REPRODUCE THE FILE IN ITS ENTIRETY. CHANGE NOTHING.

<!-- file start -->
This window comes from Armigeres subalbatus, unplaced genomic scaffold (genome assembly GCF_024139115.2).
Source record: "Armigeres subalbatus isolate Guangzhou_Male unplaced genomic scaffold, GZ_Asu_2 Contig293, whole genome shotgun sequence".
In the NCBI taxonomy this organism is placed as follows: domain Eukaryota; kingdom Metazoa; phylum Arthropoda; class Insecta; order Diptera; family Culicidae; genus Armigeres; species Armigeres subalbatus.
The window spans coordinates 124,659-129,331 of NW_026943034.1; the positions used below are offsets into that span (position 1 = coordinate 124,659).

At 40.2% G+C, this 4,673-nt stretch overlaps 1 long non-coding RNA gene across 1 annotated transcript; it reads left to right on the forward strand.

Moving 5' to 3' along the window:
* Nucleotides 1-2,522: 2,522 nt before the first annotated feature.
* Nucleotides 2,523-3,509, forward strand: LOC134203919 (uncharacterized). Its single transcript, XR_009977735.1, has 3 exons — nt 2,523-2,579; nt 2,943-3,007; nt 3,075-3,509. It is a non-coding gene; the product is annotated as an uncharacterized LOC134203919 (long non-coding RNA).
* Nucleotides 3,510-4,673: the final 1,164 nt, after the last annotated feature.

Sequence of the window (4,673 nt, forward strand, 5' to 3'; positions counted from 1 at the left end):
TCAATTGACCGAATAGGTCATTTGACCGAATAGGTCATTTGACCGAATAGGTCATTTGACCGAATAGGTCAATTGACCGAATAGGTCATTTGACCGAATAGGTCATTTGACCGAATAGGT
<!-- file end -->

This window comes from Armigeres subalbatus, unplaced genomic scaffold (genome assembly GCF_024139115.2).
Source record: "Armigeres subalbatus isolate Guangzhou_Male unplaced genomic scaffold, GZ_Asu_2 Contig293, whole genome shotgun sequence".
In the NCBI taxonomy this organism is placed as follows: domain Eukaryota; kingdom Metazoa; phylum Arthropoda; class Insecta; order Diptera; family Culicidae; genus Armigeres; species Armigeres subalbatus.
The window spans coordinates 124,659-129,331 of NW_026943034.1; the positions used below are offsets into that span (position 1 = coordinate 124,659).

At 40.2% G+C, this 4,673-nt stretch overlaps 1 long non-coding RNA gene across 1 annotated transcript; it reads left to right on the forward strand.

Moving 5' to 3' along the window:
* Nucleotides 1-2,522: 2,522 nt before the first annotated feature.
* Nucleotides 2,523-3,509, forward strand: LOC134203919 (uncharacterized). Its single transcript, XR_009977735.1, has 3 exons — nt 2,523-2,579; nt 2,943-3,007; nt 3,075-3,509. It is a non-coding gene; the product is annotated as an uncharacterized LOC134203919 (long non-coding RNA).
* Nucleotides 3,510-4,673: the final 1,164 nt, after the last annotated feature.

Sequence of the window (4,673 nt, forward strand, 5' to 3'; positions counted from 1 at the left end):
TCAATTGACCGAATAGGTCATTTGACCGAATAGGTCATTTGACCGAATAGGTCATTTGACCGAATAGGTCAATTGACCGAATAGGTCATTTGACCGAATAGGTCATTTGACCGAATAGGT